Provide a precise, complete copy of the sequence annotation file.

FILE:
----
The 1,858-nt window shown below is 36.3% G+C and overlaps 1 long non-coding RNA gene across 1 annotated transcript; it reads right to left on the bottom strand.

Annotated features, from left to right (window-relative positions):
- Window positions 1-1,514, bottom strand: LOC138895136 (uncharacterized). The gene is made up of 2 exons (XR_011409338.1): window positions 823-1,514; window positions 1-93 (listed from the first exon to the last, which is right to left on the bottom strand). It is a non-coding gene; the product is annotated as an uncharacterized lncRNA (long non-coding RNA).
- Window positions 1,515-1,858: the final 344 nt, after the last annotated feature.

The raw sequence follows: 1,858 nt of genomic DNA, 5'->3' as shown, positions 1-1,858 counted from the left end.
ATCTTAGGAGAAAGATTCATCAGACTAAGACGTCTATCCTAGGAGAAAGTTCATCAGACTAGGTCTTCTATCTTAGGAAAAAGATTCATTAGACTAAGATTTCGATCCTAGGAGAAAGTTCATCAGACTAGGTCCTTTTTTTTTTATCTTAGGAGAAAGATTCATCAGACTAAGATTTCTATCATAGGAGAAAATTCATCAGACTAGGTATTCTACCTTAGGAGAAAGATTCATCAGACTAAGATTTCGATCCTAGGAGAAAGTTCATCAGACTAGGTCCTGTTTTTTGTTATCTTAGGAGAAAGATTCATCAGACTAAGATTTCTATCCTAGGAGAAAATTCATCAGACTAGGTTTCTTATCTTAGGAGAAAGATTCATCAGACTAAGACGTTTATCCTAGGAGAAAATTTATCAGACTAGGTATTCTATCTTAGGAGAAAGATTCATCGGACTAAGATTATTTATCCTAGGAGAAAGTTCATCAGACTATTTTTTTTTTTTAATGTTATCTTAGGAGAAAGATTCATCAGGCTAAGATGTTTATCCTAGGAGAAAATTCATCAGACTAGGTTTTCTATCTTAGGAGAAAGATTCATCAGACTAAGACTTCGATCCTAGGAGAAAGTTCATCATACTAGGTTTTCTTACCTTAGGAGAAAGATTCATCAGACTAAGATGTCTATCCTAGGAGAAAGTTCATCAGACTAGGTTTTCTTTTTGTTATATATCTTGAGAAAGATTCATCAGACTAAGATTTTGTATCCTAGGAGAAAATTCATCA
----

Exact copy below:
The 1,858-nt window shown below is 36.3% G+C and overlaps 1 long non-coding RNA gene across 1 annotated transcript; it reads right to left on the bottom strand.

Annotated features, from left to right (window-relative positions):
- Window positions 1-1,514, bottom strand: LOC138895136 (uncharacterized). The gene is made up of 2 exons (XR_011409338.1): window positions 823-1,514; window positions 1-93 (listed from the first exon to the last, which is right to left on the bottom strand). It is a non-coding gene; the product is annotated as an uncharacterized lncRNA (long non-coding RNA).
- Window positions 1,515-1,858: the final 344 nt, after the last annotated feature.

The raw sequence follows: 1,858 nt of genomic DNA, 5'->3' as shown, positions 1-1,858 counted from the left end.
ATCTTAGGAGAAAGATTCATCAGACTAAGACGTCTATCCTAGGAGAAAGTTCATCAGACTAGGTCTTCTATCTTAGGAAAAAGATTCATTAGACTAAGATTTCGATCCTAGGAGAAAGTTCATCAGACTAGGTCCTTTTTTTTTTATCTTAGGAGAAAGATTCATCAGACTAAGATTTCTATCATAGGAGAAAATTCATCAGACTAGGTATTCTACCTTAGGAGAAAGATTCATCAGACTAAGATTTCGATCCTAGGAGAAAGTTCATCAGACTAGGTCCTGTTTTTTGTTATCTTAGGAGAAAGATTCATCAGACTAAGATTTCTATCCTAGGAGAAAATTCATCAGACTAGGTTTCTTATCTTAGGAGAAAGATTCATCAGACTAAGACGTTTATCCTAGGAGAAAATTTATCAGACTAGGTATTCTATCTTAGGAGAAAGATTCATCGGACTAAGATTATTTATCCTAGGAGAAAGTTCATCAGACTATTTTTTTTTTTTAATGTTATCTTAGGAGAAAGATTCATCAGGCTAAGATGTTTATCCTAGGAGAAAATTCATCAGACTAGGTTTTCTATCTTAGGAGAAAGATTCATCAGACTAAGACTTCGATCCTAGGAGAAAGTTCATCATACTAGGTTTTCTTACCTTAGGAGAAAGATTCATCAGACTAAGATGTCTATCCTAGGAGAAAGTTCATCAGACTAGGTTTTCTTTTTGTTATATATCTTGAGAAAGATTCATCAGACTAAGATTTTGTATCCTAGGAGAAAATTCATCA